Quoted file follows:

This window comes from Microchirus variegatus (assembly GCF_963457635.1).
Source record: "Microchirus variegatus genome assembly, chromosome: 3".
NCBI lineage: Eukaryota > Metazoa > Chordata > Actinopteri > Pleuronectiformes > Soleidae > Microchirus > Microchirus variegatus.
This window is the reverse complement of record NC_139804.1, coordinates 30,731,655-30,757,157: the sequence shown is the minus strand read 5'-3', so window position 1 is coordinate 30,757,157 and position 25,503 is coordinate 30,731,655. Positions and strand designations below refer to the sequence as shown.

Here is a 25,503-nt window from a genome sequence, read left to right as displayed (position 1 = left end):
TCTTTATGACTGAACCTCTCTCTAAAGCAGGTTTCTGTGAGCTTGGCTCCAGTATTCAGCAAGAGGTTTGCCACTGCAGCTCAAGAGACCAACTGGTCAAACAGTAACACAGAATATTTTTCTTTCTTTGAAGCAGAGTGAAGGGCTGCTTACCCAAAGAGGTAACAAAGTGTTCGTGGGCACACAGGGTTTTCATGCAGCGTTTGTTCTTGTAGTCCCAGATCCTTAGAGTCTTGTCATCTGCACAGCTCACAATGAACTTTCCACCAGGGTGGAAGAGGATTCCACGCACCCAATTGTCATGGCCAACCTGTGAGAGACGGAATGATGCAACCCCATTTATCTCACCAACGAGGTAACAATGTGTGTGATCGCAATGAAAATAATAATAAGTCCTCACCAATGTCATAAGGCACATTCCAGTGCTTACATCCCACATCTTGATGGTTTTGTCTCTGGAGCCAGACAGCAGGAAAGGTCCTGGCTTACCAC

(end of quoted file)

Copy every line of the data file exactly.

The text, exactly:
This window comes from Microchirus variegatus (assembly GCF_963457635.1).
Source record: "Microchirus variegatus genome assembly, chromosome: 3".
NCBI lineage: Eukaryota > Metazoa > Chordata > Actinopteri > Pleuronectiformes > Soleidae > Microchirus > Microchirus variegatus.
This window is the reverse complement of record NC_139804.1, coordinates 30,731,655-30,757,157: the sequence shown is the minus strand read 5'-3', so window position 1 is coordinate 30,757,157 and position 25,503 is coordinate 30,731,655. Positions and strand designations below refer to the sequence as shown.

Here is a 25,503-nt window from a genome sequence, read left to right as displayed (position 1 = left end):
TCTTTATGACTGAACCTCTCTCTAAAGCAGGTTTCTGTGAGCTTGGCTCCAGTATTCAGCAAGAGGTTTGCCACTGCAGCTCAAGAGACCAACTGGTCAAACAGTAACACAGAATATTTTTCTTTCTTTGAAGCAGAGTGAAGGGCTGCTTACCCAAAGAGGTAACAAAGTGTTCGTGGGCACACAGGGTTTTCATGCAGCGTTTGTTCTTGTAGTCCCAGATCCTTAGAGTCTTGTCATCTGCACAGCTCACAATGAACTTTCCACCAGGGTGGAAGAGGATTCCACGCACCCAATTGTCATGGCCAACCTGTGAGAGACGGAATGATGCAACCCCATTTATCTCACCAACGAGGTAACAATGTGTGTGATCGCAATGAAAATAATAATAAGTCCTCACCAATGTCATAAGGCACATTCCAGTGCTTACATCCCACATCTTGATGGTTTTGTCTCTGGAGCCAGACAGCAGGAAAGGTCCTGGCTTACCAC